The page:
Exposure to higher levels of fine particulates -- the airborne pollution that is an emerging problem in many Asian cities -- causes a sharp rise in deaths from heart attacks, a study published on Wednesday said.

Research published in the European Heart Journal pointed the finger at so-called PM2.5 pollution, which comprises tiny particles measuring 2.5 micrometres across or less.

They are mainly generated by burning coal and oil for power stations, and petrol and diesel for transport.

Around 30 times smaller than a human hair, PM2.5 particles have long been identified as a respiratory problem, as their size enables them to lodge deep in the lungs. Less understood, though, is their impact on cardiac health.

Cathryn Tonne at the London School of Hygiene and Tropical Medicine led a study into 154,000 patients in England and Wales who had been hospitalised for a heart attack between 2004 and 2007.

They followed the patients for more than three years after their release from hospital. During this period, nearly 40,000 of them died.

After stripping out factors that could skew the picture such as socio-economic status and smoking, the researchers found a clear link between exposure to PM2.5 and early death.

It far surpassed the risk from exposure to bigger particles called PM10, which are 10 micrometres across.

"We found that for every 10 microgrammes per M3 in PM2.5, there was a 20-percent increase in the death rate," said Tonne.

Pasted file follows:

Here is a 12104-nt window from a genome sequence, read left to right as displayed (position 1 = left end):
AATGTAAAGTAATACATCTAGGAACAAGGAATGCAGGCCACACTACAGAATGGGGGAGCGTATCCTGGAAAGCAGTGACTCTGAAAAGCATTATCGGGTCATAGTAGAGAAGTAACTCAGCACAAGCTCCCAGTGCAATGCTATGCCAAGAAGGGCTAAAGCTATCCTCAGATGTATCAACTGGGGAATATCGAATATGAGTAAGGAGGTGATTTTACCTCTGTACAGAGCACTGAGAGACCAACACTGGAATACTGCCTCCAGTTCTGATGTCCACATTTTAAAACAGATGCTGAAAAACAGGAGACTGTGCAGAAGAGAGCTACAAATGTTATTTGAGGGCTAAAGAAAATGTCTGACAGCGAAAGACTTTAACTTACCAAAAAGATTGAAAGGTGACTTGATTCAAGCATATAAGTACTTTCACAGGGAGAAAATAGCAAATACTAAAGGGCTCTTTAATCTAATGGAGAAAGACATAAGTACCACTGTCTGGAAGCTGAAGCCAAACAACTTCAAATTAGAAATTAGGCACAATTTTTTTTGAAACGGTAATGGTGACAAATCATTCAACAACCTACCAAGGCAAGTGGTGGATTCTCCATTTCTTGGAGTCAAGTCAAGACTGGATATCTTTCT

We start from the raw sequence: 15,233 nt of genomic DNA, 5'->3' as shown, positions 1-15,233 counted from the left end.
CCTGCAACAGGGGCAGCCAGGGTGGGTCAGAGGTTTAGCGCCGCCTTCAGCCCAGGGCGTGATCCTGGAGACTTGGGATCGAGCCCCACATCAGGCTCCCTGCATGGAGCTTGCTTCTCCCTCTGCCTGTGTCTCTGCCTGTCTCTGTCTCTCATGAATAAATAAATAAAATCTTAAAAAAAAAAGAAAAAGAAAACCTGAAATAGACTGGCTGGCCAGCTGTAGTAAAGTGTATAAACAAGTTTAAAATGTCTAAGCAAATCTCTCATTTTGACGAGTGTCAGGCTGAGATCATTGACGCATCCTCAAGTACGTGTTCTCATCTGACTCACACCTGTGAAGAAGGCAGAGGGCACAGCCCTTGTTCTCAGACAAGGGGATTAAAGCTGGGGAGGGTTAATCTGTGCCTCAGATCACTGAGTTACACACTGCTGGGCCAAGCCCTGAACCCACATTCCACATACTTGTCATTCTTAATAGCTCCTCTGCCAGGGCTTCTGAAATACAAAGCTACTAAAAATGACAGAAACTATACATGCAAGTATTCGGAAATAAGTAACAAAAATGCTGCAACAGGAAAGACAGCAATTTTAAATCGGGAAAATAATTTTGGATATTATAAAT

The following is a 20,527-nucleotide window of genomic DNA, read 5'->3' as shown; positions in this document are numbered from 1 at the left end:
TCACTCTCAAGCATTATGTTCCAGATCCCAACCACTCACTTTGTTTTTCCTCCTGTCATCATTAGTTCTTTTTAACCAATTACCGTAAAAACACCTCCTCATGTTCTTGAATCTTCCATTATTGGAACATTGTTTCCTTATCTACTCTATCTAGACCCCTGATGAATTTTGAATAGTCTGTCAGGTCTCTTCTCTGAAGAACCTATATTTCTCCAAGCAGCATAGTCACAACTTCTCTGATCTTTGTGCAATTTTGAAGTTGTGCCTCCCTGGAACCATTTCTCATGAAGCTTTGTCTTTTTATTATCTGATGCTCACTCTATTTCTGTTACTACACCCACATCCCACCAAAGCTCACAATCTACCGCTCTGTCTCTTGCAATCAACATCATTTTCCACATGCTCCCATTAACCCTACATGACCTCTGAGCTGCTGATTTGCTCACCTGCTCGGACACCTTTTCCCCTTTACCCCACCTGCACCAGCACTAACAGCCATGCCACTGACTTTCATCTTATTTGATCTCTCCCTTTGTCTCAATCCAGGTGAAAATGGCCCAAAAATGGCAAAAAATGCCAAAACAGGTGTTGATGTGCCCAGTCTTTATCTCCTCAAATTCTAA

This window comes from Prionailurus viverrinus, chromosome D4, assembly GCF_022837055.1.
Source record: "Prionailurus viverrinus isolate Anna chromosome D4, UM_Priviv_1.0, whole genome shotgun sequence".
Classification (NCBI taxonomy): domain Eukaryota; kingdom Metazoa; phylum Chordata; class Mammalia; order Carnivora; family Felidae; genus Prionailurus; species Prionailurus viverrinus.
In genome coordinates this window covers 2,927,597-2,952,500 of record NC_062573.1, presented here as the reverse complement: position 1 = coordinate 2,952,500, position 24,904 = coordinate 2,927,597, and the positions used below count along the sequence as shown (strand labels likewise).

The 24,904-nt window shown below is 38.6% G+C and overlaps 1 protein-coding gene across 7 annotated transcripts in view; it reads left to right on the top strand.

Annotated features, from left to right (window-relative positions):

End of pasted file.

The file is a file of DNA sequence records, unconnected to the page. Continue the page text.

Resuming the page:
If PM2.5 levels had been reduced to their natural background rate, the total number of deaths would have fallen by 4,873, or 12 percent.

The average exposure to PM2.5 in England was 11.0 microgrammes per m3, with the highest in London, which was 14.1 microgrammes per m3. The lowest was in northeast England, which had 8.4 particles per m3.

By comparison, the World Health Organisation (WHO) sets down guidelines of a maximum of 10 microgrammes of PM2.5 per cubic metre as an annual average exposure, and a maximum of 25 microgrammes per m3 over a 24-hour period.

Particulate smog is becoming a major problem in Asian cities that have built up over the past decade.

In Beijing last month, PM2.5 levels reached 993 microgrammes per m3, almost 40 times the WHO's recommended safe limit, triggering an outcry.

"The pollution in Beijing is a huge cause for concern," said Pier Manucci, a professor at the University of Milan and a leading European authority on thrombosis, when asked to comment on the study.

"When you think that here in Italy, in Milan, we are concerned when the concentration of PM2.5 is around 100 and in China it reaches values of 1,000, you can understand the magnitude of the difference in risk and effects."

He said that almost all of the research into the link between cardiac risk and pollution was conducted in rich countries, where PM2.5 levels were far lower.

"We know the degree of pollution in these countries, thanks to satellite data about aerosol concentrations," Manucci told AFP. "But they pay little attention, except as you notice during the (2008 Olympic) Games, when they decreased the traffic in Beijing."

.


Related Links
Our Polluted World and Cleaning It Up






Comment on this article via your Facebook, Yahoo, AOL, Hotmail login.